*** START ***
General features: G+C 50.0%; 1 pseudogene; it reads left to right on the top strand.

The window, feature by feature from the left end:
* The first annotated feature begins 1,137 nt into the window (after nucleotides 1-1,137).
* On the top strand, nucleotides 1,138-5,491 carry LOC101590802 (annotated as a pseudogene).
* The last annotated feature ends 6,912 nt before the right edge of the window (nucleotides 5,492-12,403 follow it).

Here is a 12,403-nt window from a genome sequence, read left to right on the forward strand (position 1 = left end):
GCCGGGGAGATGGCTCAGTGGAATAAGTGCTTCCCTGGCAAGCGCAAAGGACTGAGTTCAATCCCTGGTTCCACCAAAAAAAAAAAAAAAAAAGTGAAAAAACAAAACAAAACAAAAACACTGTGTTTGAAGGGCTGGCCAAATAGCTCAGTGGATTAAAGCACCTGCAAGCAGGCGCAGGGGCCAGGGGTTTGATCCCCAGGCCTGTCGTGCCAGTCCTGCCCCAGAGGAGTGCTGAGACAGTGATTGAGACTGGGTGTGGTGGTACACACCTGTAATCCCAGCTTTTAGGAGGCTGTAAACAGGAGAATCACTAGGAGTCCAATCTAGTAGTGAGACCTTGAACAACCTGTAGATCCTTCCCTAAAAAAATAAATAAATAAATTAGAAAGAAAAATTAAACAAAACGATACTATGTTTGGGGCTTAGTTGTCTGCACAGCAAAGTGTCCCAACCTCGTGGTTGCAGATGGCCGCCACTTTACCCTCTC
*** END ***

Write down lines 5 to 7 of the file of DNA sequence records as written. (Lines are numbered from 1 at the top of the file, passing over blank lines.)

* The last annotated feature ends 6,912 nt before the right edge of the window (nucleotides 5,492-12,403 follow it).

Here is a 12,403-nt window from a genome sequence, read left to right on the forward strand (position 1 = left end):
GCCGGGGAGATGGCTCAGTGGAATAAGTGCTTCCCTGGCAAGCGCAAAGGACTGAGTTCAATCCCTGGTTCCACCAAAAAAAAAAAAAAAAAAGTGAAAAAACAAAACAAAACAAAAACACTGTGTTTGAAGGGCTGGCCAAATAGCTCAGTGGATTAAAGCACCTGCAAGCAGGCGCAGGGGCCAGGGGTTTGATCCCCAGGCCTGTCGTGCCAGTCCTGCCCCAGAGGAGTGCTGAGACAGTGATTGAGACTGGGTGTGGTGGTACACACCTGTAATCCCAGCTTTTAGGAGGCTGTAAACAGGAGAATCACTAGGAGTCCAATCTAGTAGTGAGACCTTGAACAACCTGTAGATCCTTCCCTAAAAAAATAAATAAATAAATTAGAAAGAAAAATTAAACAAAACGATACTATGTTTGGGGCTTAGTTGTCTGCACAGCAAAGTGTCCCAACCTCGTGGTTGCAGATGGCCGCCACTTTACCCTCTC